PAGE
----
I am sitting at a café overlooking the Singapore River, watching bumboats ferry tourists up and down the green-brown waterway, diesel engines throbbing, tacky red lanterns swaying, eyeball-painted prows neatly slicing the sludge. Conversations in half a dozen languages wash over me. I’m waiting for the rain to come, brief and furious, as it usually does this time of day, this time of year.
I’m on the other side of the world from Texas, from Austin, from you and the Drag and 6th Street and decent Tex-Mex and any season other than summer. It is late afternoon here; there, it’s the hour when drunks make their perilous way home from parties and bars and, yes, strip joints. But even on the other side of today’s date, on the other side of the world, and even six years distant, your words have had an effect.
Let us be frank about the past, X, because at this late date there is no reason not to be. Because a dialog that begins with avoidance works quite well in fiction, but less well in real life: You lied constantly when we were together. You slept with other men, including my best friend. You tried to get me sent to prison when it was over. You destroyed every scrap of my writing you could get your hands on. You got me arrested. You cost me thousands of dollars that I couldn’t afford. You hounded and harassed me. You caused me massive shame. You were the physical embodiment of the Furies.
You were, quite literally, the worst thing that ever happened to me.
I learned to endure. I learned, because I had no choice. I learned to be a stone, indifferent to the tempest. And then, after the storm finally spent itself, I had to learn how to be flesh and blood again.
And now, after six years, you send me a few emails to say you’re sorry, to tell me you owe me a pack of cigarettes.
You say, “I am not going to lie. I have carried you around with me every where.”
I don’t feel anger, or love, or loss. I don’t know exactly what it is I feel, to be honest, and I don’t have any desire to put it under a microscope, to dissect it, to see how it is articulated or if it crawls, walks or flies. It is something tinged with a mild disbelief, a vague regret. Let’s leave it at that.
Here is the truth of the matter, X: Six years ago you closed the door on any possible future that included us together. You closed that door, and then you locked it, and then you boarded it up, and then you doused the whole thing in jet fuel and then you burned it down to the ground. I need for you to understand this, not because I wish you any suffering (I don’t), nor because I hold any grudges (I don’t), but because it is the plain, unadorned, unvarnished truth.
Now the light is failing. Now the red swaying lanterns on the low, wide bumboats come on, making some minor huckster transformation from tawdry to quaint. Now the faces of all the tourists taken for a ride are a dozen different tints of crimson blur. Around me, passing by me, I can hear if not understand snatches of conversations in Mandarin, Tamil, Tagalog, Malay, German, French, three flavors of English, and some Slavic tongue that may or may not be Russian. Singapore is one of the world’s smallest countries, and the world’s biggest transit lounge. It suits me. Nothing is really real, but everything is shiny, clean and neat. Cigarette packs carry godawful photos of what your habit is doing to your lungs, your brain, your mouth, your family. And unless you dig and dig and find the few stray souls who haven’t been sanitized for your protection, no one expects you, as an outsider, to have any answers here; no one cares if you do or don’t. No one cares what the questions are. It’s all just about commerce. And in that vacuum, I am free. Free to create and destroy and work like a dog and slack like a moron; I’m free to write or not write, free to think or not think. Nobody cares. Not if you can’t show them the bottom line. And that’s the most refreshing, the most liberating thing about this place. When everyone is just passing through, when everything is temporary, it becomes so very easy after a while to see and understand the nature of permanence. You learn to infer by the absence of things.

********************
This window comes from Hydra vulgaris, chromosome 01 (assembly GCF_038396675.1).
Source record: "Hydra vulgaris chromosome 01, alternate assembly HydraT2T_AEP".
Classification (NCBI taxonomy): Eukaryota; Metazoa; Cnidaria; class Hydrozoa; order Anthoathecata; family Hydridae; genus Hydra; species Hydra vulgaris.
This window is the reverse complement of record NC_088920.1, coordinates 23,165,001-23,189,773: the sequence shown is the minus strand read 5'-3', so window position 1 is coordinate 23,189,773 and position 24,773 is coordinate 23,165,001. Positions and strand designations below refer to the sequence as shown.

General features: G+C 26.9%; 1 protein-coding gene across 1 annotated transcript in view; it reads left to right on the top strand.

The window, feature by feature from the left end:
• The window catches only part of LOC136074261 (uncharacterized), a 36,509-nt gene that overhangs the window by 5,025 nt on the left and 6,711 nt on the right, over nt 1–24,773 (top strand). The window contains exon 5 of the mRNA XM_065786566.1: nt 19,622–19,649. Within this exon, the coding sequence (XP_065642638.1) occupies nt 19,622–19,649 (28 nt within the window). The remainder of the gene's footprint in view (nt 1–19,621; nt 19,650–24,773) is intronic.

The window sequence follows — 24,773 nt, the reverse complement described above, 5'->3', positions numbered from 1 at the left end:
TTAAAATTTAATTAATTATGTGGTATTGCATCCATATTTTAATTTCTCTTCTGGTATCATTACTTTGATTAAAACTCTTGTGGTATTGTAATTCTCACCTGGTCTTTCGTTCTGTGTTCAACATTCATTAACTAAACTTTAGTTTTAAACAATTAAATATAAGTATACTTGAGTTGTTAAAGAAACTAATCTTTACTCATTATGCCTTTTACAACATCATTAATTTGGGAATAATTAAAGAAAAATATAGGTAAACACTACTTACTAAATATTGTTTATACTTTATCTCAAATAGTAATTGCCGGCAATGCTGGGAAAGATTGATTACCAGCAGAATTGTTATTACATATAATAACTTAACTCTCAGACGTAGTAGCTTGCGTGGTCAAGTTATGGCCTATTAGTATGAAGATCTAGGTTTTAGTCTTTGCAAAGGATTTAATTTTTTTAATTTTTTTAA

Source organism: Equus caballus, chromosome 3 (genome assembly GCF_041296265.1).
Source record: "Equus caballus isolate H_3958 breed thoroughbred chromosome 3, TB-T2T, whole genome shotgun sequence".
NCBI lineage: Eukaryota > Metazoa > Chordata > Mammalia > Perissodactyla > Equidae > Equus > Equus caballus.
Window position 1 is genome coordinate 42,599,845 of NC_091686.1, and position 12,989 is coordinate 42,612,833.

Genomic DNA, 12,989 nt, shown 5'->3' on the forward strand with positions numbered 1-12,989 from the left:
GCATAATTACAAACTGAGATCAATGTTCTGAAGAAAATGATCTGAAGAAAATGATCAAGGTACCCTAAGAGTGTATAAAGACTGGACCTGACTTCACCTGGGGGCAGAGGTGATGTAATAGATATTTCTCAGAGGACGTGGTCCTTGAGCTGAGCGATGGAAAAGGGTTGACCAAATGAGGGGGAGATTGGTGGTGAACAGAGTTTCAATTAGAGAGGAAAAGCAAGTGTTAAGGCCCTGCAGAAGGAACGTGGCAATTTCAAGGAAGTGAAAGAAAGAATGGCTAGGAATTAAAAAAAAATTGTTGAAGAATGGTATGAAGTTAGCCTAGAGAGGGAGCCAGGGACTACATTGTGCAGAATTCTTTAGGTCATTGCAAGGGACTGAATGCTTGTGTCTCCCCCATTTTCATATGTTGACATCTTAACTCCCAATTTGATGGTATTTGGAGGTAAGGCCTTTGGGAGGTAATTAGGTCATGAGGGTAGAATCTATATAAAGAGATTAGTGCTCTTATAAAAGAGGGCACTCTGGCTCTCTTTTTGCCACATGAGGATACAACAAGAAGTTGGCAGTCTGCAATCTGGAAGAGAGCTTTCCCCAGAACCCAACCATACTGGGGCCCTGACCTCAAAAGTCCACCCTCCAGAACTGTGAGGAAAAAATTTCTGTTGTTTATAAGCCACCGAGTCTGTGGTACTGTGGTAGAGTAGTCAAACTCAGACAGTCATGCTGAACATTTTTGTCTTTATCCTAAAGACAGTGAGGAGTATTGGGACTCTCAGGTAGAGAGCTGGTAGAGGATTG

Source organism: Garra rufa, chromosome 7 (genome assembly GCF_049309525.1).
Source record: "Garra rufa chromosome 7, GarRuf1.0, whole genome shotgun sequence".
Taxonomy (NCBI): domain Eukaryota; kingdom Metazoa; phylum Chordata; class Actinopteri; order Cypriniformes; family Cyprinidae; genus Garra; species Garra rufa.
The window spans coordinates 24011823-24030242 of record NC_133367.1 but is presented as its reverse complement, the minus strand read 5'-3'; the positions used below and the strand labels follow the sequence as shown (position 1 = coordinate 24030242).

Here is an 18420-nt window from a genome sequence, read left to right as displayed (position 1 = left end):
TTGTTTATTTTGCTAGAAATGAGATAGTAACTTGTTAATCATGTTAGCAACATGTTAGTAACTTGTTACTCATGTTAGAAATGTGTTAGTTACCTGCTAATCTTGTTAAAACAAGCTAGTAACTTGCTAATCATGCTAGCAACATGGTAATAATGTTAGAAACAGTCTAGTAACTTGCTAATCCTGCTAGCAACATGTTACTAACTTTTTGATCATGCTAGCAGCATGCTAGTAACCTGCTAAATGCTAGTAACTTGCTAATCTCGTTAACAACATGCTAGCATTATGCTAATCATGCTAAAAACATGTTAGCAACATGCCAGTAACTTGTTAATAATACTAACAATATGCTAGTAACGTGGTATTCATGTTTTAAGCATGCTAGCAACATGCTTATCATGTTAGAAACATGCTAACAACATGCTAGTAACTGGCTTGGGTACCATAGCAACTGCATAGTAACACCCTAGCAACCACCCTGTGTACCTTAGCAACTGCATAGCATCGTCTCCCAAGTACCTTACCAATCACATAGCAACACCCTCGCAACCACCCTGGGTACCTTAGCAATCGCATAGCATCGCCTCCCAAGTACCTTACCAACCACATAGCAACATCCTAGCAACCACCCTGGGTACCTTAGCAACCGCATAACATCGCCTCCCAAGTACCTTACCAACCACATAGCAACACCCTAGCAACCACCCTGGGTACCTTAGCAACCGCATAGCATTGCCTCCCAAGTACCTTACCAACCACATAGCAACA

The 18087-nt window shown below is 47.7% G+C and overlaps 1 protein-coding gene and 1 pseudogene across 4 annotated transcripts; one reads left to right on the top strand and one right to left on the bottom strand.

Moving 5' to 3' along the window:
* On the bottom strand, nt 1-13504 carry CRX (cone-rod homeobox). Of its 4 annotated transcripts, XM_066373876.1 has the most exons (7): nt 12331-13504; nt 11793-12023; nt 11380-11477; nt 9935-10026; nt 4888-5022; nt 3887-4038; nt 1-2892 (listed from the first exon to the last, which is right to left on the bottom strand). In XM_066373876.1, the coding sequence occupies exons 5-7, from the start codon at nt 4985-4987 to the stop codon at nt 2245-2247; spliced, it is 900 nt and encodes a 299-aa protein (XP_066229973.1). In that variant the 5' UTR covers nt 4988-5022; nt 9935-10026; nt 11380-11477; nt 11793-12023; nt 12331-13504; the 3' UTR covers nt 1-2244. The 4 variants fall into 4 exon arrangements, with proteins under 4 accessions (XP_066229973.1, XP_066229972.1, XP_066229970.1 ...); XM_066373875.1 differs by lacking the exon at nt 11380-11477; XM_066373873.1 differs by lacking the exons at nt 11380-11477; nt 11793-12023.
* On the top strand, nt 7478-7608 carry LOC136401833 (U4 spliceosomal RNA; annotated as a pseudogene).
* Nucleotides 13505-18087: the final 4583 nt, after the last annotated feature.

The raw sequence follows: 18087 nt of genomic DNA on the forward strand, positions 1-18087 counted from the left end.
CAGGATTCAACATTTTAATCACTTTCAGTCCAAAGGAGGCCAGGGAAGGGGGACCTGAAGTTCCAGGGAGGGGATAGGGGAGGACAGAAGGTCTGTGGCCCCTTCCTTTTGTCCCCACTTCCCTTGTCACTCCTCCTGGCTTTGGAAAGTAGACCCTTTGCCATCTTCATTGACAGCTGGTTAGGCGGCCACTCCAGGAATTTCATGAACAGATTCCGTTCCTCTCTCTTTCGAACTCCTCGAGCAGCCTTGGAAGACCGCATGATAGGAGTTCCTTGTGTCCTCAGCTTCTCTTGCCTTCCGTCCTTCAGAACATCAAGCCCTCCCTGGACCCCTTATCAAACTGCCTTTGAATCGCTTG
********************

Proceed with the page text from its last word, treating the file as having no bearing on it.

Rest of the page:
So you want to be a writer. You’ve had writer’s block for four years. I’ll give you some advice: burn everything you’ve written to date.
I’m not being flippant. I am utterly serious. Trash it. Those words are an anchor weighing you down. They’re the One Ring, shining in the darkness down under the mountain. Your body of work to date is the thing you keep polishing and admiring and fingering like a fetish. It is the thing that is keeping you from writing.
Get rid of it. And then write. Write until you write something that amazes you, something you can hardly believe came out of your brain. And then keep writing.
Write a quarter of a million words. Then you will be in a place where you are prepared to be a writer.
I don’t want your apologies. They’re no good to me now. I’ve moved far beyond the place where they have any meaning. But I do want you to atone for my words that you destroyed. And the only way to do that is to replace them with your own.
Do that, and we can talk. Maybe I’ll tell you about my life, my wife, my son. Do that, and I can think of you not as the woman who tried to destroy me, but as the writer who earned her place at the table.
Let’s just leave it at that for now.